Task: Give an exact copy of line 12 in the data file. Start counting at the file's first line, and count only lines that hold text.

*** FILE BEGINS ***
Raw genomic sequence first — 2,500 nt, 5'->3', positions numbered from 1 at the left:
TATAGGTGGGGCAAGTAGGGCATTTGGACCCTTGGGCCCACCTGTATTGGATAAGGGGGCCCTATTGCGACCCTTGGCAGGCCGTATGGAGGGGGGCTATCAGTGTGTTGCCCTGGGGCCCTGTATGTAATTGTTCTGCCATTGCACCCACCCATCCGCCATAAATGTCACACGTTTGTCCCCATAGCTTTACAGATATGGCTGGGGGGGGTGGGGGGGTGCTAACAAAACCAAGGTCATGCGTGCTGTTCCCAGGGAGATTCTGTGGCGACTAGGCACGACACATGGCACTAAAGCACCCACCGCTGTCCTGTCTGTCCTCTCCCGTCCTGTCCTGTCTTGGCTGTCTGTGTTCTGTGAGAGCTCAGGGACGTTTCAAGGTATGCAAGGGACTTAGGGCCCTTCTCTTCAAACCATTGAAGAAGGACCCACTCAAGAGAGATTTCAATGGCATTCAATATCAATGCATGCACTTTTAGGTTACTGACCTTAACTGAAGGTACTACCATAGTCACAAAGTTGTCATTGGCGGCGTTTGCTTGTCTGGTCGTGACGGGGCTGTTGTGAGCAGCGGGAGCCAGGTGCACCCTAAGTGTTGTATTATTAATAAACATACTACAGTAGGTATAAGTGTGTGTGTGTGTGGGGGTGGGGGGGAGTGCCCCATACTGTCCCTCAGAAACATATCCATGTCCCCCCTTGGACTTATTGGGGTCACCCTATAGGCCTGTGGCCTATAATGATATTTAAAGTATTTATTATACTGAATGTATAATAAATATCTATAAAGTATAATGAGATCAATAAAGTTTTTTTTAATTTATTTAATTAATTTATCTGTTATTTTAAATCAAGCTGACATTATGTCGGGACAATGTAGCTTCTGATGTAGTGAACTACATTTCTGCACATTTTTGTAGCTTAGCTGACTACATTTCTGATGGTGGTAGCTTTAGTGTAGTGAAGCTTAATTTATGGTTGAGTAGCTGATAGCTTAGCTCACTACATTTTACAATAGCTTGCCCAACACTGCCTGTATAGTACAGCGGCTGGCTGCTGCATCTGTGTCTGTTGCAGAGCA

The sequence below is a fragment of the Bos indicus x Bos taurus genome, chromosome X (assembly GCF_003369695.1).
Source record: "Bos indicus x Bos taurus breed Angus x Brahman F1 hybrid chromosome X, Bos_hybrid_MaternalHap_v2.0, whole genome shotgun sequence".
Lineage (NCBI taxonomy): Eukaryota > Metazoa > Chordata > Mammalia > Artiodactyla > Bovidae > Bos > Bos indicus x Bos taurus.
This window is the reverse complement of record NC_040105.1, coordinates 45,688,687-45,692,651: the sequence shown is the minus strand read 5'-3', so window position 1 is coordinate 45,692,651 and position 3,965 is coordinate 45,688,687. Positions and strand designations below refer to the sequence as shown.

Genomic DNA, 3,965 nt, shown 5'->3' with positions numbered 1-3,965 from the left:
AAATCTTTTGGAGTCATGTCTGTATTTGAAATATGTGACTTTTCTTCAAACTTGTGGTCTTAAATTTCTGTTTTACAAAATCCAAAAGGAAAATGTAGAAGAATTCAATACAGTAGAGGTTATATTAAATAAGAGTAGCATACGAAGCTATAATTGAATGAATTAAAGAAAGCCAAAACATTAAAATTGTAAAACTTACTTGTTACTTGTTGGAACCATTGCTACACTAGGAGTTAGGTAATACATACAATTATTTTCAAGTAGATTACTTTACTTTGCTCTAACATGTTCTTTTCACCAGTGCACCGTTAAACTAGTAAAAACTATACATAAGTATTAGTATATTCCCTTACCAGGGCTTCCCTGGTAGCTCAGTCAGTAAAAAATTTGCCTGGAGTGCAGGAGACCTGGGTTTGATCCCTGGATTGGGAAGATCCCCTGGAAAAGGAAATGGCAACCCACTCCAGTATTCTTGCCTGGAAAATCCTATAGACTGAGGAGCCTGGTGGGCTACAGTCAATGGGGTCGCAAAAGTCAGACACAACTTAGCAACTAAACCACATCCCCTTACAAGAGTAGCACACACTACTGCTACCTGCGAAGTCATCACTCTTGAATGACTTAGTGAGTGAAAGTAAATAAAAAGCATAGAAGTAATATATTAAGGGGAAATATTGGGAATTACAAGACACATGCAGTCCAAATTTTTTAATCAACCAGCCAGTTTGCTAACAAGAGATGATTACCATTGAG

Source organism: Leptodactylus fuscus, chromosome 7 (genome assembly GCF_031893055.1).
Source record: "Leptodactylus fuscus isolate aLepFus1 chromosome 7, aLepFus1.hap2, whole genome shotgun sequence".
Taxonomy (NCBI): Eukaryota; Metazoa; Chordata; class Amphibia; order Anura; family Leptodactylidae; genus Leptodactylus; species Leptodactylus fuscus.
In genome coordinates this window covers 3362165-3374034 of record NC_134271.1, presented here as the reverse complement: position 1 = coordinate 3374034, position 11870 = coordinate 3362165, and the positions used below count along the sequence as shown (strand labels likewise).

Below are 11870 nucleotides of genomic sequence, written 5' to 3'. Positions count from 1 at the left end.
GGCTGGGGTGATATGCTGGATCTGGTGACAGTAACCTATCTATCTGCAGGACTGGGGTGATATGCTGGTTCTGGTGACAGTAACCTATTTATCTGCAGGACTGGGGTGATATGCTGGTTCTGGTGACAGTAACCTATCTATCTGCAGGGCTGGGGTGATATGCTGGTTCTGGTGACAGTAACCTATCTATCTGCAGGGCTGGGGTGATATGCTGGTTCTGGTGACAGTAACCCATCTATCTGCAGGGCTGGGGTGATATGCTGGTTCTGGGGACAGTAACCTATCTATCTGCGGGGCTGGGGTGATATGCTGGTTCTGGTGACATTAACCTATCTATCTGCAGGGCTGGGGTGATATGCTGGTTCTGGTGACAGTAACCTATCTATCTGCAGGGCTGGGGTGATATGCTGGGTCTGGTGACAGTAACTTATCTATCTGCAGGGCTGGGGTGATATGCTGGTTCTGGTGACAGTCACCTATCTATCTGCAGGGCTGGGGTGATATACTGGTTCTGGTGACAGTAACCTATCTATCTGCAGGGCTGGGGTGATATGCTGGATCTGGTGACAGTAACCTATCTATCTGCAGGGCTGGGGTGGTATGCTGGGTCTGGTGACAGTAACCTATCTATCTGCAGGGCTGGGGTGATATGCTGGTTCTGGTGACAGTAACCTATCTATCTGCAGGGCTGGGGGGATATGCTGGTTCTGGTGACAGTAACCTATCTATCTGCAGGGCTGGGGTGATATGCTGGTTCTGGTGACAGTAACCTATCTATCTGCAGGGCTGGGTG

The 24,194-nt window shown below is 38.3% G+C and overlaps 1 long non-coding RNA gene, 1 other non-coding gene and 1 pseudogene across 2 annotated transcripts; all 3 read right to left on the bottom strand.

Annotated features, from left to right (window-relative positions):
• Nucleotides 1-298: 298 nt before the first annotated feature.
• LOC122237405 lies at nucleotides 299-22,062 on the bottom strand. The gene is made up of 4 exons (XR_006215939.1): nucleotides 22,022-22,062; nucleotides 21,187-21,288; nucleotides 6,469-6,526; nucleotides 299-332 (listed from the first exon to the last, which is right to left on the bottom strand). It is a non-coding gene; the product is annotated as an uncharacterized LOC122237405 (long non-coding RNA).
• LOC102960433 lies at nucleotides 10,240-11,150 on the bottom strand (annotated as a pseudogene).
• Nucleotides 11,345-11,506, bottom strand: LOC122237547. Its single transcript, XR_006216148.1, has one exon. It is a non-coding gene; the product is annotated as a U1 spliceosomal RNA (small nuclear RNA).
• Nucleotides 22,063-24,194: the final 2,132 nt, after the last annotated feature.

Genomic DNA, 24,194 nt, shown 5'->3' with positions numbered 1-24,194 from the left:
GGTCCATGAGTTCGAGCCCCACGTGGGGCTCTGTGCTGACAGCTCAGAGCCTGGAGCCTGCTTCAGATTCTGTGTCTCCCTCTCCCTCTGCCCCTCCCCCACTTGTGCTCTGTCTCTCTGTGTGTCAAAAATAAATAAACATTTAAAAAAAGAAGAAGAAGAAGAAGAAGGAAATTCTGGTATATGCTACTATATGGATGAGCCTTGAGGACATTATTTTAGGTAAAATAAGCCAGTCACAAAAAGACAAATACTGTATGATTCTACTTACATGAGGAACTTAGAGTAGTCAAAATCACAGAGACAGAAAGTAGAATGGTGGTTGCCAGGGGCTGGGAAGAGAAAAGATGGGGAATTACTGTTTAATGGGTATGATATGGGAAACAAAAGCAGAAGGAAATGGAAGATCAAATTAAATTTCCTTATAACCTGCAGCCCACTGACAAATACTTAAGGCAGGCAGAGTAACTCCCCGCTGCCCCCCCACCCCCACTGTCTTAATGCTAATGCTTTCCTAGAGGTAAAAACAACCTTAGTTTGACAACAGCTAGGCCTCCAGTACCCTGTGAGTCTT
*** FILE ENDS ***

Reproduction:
In genome coordinates this window covers 3362165-3374034 of record NC_134271.1, presented here as the reverse complement: position 1 = coordinate 3374034, position 11870 = coordinate 3362165, and the positions used below count along the sequence as shown (strand labels likewise).